In terms of student enjoyment and satisfaction, it is also worth remembering that different students like different types of teaching and each will have their own personal learning style. You shouldn’t worry too much, provided you are comfortable with your own style of teaching. Having said this, one shouldn’t get too complacent, and it is always good to think about opportunities for development. A few things worth taking some time to think about are stories, anecdotes and humour.

Everyone loves stories, and personal anecdotes can help bring learning to life for the learners. When theatre engages us, it is often through the stories characters tell or through their own backstories. When we teach a lesson, it is always worth thinking about whether there is anything from our personal experience that we can use to illustrate or illuminate our teaching; or whether we can call on students’ own experiences to help them relate to the topics or language points that are being covered.  

With most topics, it is generally quite easy – everyone has a story to tell about a holiday they have been on, a pet they own, a terrible experience in a restaurant, or a disastrous clothing choice. However, you can apply the same principle to the teaching of language points. For example:

  • Tenses – talking about personal experiences is a great way to introduce all kinds of past tense, and you can shift the focus to simple past, past progressive or present perfect depending on what you are talking about and how you present it.
  • Conditionals – depending on which conditional form you are teaching, conjecturing about past regrets or future possibilities.
  • Giving directions – talking about a time you got lost and what happened as a result can be a great lead into an activity where students have to ask for and give directions.
  • Reported speech – talking about any interesting experience involving you and other people or talking about the advice you have been given (when you first went to college, got your first job, visited a foreign country, etc)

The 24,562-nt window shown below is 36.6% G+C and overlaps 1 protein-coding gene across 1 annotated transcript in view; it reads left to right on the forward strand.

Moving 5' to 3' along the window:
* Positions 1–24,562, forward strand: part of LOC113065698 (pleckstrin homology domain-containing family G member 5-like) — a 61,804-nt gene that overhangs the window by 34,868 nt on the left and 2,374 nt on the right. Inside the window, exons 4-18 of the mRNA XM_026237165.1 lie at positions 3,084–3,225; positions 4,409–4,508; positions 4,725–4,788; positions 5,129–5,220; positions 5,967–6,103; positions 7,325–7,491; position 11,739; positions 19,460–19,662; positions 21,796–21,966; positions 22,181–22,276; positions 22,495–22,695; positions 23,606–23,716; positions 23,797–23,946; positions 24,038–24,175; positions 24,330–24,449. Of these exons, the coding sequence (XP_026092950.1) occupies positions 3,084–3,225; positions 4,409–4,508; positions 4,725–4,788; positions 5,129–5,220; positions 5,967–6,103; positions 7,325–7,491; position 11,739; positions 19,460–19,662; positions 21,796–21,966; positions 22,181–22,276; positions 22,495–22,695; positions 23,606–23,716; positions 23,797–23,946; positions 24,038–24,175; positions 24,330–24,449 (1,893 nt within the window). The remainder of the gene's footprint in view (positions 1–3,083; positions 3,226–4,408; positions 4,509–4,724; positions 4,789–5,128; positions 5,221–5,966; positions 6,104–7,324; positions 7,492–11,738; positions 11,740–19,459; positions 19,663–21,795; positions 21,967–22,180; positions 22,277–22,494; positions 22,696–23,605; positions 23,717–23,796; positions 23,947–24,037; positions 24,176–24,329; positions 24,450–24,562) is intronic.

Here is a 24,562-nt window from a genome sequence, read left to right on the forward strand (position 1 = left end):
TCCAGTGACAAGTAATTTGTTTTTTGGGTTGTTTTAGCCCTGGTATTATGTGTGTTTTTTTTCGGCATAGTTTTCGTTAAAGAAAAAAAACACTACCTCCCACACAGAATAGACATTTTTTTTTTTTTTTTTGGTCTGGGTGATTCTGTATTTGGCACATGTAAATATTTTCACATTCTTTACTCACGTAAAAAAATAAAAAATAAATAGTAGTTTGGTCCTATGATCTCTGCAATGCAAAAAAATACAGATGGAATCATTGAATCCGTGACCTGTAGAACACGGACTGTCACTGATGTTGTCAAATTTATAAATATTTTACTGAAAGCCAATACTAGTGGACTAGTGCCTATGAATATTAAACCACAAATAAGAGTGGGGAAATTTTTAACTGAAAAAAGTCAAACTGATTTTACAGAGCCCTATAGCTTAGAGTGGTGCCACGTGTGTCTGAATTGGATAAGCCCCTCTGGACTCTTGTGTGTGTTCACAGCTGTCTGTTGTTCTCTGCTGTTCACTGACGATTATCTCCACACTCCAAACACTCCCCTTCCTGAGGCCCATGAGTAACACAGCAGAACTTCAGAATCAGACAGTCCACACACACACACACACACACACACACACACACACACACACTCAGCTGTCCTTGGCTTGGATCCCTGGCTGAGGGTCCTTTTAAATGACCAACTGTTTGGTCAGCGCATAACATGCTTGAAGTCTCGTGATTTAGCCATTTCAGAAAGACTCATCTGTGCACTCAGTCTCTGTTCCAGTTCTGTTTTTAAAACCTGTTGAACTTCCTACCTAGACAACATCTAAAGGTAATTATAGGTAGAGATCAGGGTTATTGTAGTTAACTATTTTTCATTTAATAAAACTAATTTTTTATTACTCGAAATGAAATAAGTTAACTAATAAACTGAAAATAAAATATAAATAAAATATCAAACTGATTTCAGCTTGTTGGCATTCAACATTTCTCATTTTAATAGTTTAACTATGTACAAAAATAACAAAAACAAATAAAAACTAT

Anyway, I am sure you get the idea. And if you can incorporate humour into the telling, so much the better. There have been various studies on the effect of humour on learning. Studies have shown that humour increases dopamine release. Because dopamine is a neurotransmitter and is a part of the brain’s reward system, it puts people in a good mood, helps with attention and motivation, and seems to help learning.

There are other ways of introducing humour into the class:

  • Through the content you provide. For example, funny newspaper or online articles, short videos, funny pictures, funny signs in English, jokes and cartoons, and strange facts.
  • Providing activities and games, physical or language-based, that naturally trigger laughter.
  • Gentle teasing or banter with students.

Whilst humour can make lessons more enjoyable for students, remember to ensure that students feel they are learning, as well as being entertained. Also, ensure that any humour is appropriate to the age of the students, that it’s not off-topic or forced, that it’s not over-done, and that it’s not cruel, sarcastic or embarrassing for the students.  

C. Making The Classroom Your Home

I’d like to round on a slightly different note, drawing on my own experience in the theatre. As a nervous performer, of the most useful pieces of advice I ever had was: “Make the stage your home, the place where you belong and where you feel most comfortable.” Reading this now, it sounds rather trite, but it made me realise that, if I wanted to be an actor, she was right. It was a bit of a revelation and, over time, allowed me to develop a sense of ownership over the space.  

I think a similar thing can happen with teaching. If you are a new teacher and get a bit nervous standing in front of a class, learn to make the space yours – develop a feeling that this is where you belong. The classroom is the natural environment for a teacher, so learn to be comfortable in it. If you have a base room, here are a few practical ideas to help you get there:

  • Arrive early in class, before the students arrive, and claim it as your space. This is very different psychologically from entering a class once the students are in it. I think this is also one of the reasons why, in some schools, students must line up outside classrooms and are only let in by the teacher.
  • Arrange and decorate the classroom to make it your own.
  • Before class, lay out your resources, and write information or instructions up on the board.
  • Spend some time in the space when it is empty – maybe after class. Get a feel for the space and its possibilities.
  • Maybe even practise giving some instructions or explaining a point of grammar. After all, actors spend a good deal of their time rehearsing before they go onstage. It makes sense for teachers to do the same.

Taken together I hope this series on Teaching As Performance will give you a new way to think about your classroom practice and provide you with some useful tools to become a great ‘teacher performer’!